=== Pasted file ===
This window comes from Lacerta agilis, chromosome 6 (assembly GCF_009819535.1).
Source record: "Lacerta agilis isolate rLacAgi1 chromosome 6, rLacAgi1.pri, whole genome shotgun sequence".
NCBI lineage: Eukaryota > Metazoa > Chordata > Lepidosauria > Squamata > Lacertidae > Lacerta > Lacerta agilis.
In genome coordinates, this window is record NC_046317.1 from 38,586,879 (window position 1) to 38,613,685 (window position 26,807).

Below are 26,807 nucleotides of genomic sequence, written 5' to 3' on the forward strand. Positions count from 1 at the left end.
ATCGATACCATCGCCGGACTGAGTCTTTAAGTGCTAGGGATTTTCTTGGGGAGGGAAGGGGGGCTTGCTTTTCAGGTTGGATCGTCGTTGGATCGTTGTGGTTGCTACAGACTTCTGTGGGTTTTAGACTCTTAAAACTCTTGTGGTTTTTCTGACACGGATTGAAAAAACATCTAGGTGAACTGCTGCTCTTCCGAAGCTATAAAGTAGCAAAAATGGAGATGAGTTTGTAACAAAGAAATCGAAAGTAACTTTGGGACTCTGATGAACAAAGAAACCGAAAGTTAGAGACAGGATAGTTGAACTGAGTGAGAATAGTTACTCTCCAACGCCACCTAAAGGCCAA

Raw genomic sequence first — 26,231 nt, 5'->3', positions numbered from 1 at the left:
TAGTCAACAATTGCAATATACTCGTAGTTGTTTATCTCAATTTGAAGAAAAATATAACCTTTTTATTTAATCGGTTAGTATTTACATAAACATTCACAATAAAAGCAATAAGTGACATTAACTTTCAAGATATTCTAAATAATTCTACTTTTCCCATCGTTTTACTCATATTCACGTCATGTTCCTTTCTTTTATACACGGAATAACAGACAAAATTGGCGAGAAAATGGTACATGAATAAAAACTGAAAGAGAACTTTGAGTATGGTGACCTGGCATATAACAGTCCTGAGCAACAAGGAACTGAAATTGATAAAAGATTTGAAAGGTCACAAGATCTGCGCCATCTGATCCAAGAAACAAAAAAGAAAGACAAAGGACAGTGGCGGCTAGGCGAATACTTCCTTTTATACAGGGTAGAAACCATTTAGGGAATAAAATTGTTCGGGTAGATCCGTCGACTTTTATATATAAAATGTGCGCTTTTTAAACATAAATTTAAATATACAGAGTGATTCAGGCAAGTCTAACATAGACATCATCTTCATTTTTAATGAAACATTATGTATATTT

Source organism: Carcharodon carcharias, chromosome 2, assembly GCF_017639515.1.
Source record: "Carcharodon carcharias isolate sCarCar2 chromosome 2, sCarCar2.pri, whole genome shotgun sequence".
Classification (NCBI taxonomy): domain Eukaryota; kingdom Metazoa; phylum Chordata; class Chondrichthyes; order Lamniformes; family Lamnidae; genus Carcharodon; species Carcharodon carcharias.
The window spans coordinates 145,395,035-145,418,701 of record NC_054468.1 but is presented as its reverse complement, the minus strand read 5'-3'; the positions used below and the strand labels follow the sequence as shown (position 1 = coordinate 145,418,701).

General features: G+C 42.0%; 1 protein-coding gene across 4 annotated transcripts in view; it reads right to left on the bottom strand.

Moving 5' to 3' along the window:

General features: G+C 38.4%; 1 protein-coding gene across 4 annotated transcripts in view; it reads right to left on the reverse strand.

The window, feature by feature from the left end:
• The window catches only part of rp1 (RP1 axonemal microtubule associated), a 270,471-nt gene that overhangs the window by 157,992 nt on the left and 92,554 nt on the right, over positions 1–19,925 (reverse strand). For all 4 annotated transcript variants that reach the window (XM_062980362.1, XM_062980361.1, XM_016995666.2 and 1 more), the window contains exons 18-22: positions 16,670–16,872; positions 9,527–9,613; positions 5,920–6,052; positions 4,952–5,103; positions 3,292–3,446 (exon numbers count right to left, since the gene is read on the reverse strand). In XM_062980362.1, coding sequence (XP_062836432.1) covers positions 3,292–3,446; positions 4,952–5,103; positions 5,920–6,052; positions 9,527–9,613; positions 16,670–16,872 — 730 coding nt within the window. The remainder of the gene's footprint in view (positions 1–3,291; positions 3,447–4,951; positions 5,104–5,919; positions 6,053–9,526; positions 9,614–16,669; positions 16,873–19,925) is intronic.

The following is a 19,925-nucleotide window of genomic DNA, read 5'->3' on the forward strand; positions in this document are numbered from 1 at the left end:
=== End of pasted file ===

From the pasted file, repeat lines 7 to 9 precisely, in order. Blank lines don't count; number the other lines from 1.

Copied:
Raw genomic sequence first — 26,231 nt, 5'->3', positions numbered from 1 at the left:
TAGTCAACAATTGCAATATACTCGTAGTTGTTTATCTCAATTTGAAGAAAAATATAACCTTTTTATTTAATCGGTTAGTATTTACATAAACATTCACAATAAAAGCAATAAGTGACATTAACTTTCAAGATATTCTAAATAATTCTACTTTTCCCATCGTTTTACTCATATTCACGTCATGTTCCTTTCTTTTATACACGGAATAACAGACAAAATTGGCGAGAAAATGGTACATGAATAAAAACTGAAAGAGAACTTTGAGTATGGTGACCTGGCATATAACAGTCCTGAGCAACAAGGAACTGAAATTGATAAAAGATTTGAAAGGTCACAAGATCTGCGCCATCTGATCCAAGAAACAAAAAAGAAAGACAAAGGACAGTGGCGGCTAGGCGAATACTTCCTTTTATACAGGGTAGAAACCATTTAGGGAATAAAATTGTTCGGGTAGATCCGTCGACTTTTATATATAAAATGTGCGCTTTTTAAACATAAATTTAAATATACAGAGTGATTCAGGCAAGTCTAACATAGACATCATCTTCATTTTTAATGAAACATTATGTATATTT

Source organism: Carcharodon carcharias, chromosome 2, assembly GCF_017639515.1.